93. Nikki W says:

    Trent, it would be really helpful if you could do a followup post with suggestions for folks on how to take action (such as writing / emailing congress people, etc)on this.

    I grew up clothed almost entirely in items handed-down from relatives, or things my mother and grandmother made for us. What about items made by relatives? Is that next?

    What does that mean for the grandmothers of today?
    I do know this is going to impact the whole craft group (I sew)… For example, the women who make the Babywearers are heavily impacted.

    So nearly everyone I know will be in non-compliance in a few short weeks…. This would be a good place to help us politically!

  94. Trent,

    Thanks so much for writing this – I had absolutely no idea about this new law.

    This is seriously going to affect so many people that completely rely on used clothing – there’s so many people that simply can not afford to buy new.

    And I really really hope that if stores have to get rid of their inventory that it won’t go into a landfill! That would be so tragic when the clothing could just be given to charities.

  95. tjwriter says:

    I really wish lawmakers would think about the end results of what they are doing before they make these types of laws. And in this type of economy, too. How many ways can they screw people.

    A forum I belong to had a discussion on this including a link to another site with a letter to send to your lawmakers. http://www.absolutewrite.com/forums/showthread.php?t=123812

    I hope they will reconsider the what they are doing.

  96. Zoe Lewis says:

    Thanks for letting me know about this. As a single mom of three kids, I buy hardly anything new except for food, so it would make things really hard for me. I do think that I would do the same for philosophical reasons even if I had more income, however.

    The resale industry is a huge segment of the economy, and getting rid of it would have drastic effects! To me, it seems akin to those who would kick out all the illegal immigrants without considering their contribution to the economy.

  97. jennifer says:

    Thanks for writing about this very important topic. I am actually a small scale producer of organic baby clothes – made in the usa. If you have time please write your lawmakers. It makes a difference. This law came from a great place but as a small manufacturer I will tell you if they don’t amend the law it will put most small businesses out of business (stores, manufacturers, contractors, tradeshows, marketing, etc). This is a fact, no one is overblowing the cost of testing. One example of how wrong and burdensome the CPSIA is: currently they require businesses who might use the same lots of fabric to test it over and over by sku – eventhough you can prove that fabric has no lead. On top of that most fabrics have no lead and especially organic fabrics follow a much stricter path and the lead allowance is almost non-existent. This does nothing to improve child safety. Small manufacturers have different processes then large manufacturers and the law should be written to reflect that. Lawmakers should focus on the risk a product actually has and create laws around that. Where you buy used or new clothing this will affect everyone in our communities if not ammended because of the large economic ripple effect when businesses close.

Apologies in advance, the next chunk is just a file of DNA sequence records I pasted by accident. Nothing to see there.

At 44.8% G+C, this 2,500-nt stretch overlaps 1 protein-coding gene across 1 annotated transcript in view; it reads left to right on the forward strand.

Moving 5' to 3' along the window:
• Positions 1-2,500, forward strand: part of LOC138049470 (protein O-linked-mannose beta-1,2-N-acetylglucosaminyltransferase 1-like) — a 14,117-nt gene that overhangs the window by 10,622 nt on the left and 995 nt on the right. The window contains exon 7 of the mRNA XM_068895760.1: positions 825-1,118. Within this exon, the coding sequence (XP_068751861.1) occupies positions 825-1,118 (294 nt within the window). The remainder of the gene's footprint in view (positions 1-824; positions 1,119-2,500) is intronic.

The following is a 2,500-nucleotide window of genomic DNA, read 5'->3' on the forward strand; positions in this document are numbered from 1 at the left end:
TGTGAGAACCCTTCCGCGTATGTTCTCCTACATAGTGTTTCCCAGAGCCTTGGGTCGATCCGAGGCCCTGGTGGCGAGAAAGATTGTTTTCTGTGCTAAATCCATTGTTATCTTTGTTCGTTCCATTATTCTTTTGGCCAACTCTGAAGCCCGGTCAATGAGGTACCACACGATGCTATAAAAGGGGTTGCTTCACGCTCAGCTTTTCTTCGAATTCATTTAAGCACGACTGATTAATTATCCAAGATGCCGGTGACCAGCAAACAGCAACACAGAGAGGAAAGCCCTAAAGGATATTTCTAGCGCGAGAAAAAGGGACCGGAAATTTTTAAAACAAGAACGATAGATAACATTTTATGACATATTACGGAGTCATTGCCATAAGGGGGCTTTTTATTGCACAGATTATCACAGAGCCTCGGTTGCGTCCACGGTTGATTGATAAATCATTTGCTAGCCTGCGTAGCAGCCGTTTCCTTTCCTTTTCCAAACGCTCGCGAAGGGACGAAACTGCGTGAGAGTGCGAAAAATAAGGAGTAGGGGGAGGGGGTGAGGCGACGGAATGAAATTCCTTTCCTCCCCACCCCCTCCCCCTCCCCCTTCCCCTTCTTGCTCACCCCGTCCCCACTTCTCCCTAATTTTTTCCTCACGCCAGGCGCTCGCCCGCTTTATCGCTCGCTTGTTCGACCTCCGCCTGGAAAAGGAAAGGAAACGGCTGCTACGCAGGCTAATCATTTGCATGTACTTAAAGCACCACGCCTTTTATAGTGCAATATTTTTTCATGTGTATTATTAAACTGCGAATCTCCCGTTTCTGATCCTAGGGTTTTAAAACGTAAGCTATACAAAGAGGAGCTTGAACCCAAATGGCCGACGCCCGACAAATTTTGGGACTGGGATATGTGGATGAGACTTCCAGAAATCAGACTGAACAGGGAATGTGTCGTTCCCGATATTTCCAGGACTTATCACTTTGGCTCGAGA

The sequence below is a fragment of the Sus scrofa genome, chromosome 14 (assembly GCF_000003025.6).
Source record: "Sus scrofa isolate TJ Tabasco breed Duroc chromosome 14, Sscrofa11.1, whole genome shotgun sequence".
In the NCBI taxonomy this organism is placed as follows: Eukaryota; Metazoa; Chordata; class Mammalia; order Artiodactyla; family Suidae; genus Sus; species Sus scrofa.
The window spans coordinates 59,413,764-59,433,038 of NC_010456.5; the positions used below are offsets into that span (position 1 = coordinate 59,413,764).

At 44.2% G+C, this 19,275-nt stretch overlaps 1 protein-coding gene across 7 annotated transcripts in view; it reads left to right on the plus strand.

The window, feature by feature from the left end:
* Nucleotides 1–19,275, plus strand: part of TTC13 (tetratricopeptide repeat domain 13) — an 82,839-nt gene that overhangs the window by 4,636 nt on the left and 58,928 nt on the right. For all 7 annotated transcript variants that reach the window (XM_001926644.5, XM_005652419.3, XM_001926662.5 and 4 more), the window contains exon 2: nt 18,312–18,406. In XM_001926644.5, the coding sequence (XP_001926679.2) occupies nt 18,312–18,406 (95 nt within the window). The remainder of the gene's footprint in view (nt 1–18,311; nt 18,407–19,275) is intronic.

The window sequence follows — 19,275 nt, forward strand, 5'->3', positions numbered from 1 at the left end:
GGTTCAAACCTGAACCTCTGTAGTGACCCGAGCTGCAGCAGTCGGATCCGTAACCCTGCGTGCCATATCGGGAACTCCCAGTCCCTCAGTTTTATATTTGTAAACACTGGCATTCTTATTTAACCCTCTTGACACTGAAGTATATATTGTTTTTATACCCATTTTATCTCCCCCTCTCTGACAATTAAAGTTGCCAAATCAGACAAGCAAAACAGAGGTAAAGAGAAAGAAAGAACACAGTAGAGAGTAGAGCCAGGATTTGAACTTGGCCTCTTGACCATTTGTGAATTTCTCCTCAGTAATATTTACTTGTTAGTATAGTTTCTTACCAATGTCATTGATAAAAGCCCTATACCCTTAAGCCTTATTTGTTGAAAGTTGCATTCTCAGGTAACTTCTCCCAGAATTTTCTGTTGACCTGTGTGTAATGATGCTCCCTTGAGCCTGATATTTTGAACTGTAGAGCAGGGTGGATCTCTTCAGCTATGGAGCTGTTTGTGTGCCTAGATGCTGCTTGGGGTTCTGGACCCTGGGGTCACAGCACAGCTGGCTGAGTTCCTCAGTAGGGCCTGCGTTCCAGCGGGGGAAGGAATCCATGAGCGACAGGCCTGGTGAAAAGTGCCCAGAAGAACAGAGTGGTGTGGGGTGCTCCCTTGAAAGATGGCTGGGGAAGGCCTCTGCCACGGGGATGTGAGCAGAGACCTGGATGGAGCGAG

98. Randi says:

    Please email your senator/congressman and let them know how you feel. They can turn this over or revoke it if they hear from enough people.

  99. LC says:

    I was thinking. If the law is changed so that used clothing is excluded, it seems to favor those who are frugal and even poor. Then, look at it this way. It may favor the wealthy, in that they will have the means to purchase items that have been tested, while those on a limited income will be purchasing untested items for their children. Therefore, the “at risk” population is even more at risk, right? The extreme would be that the rich children end up safer and healthier than the other children.

  100. Michelle says:

    It seems way extreme to me to throw out all those clothes. It is not like we threw out all cars without seat belts once seat belts became the law, or tore down every house with lead paint once it became code to elminate paint from lead. Both of those examples seem to pose a greater threat to a child’s life than the clothing issue.

    By the way, I have a great post on Thursday about organizing your hand me downs (or items purchased in advance), if you are feeling overwhelmed by the kids’ clothing.

  101. Can I ask why my comment has been taken out of moderation??? I’ve posted here in the past and it’s not like my comment is spam. :(

  102. Anna says: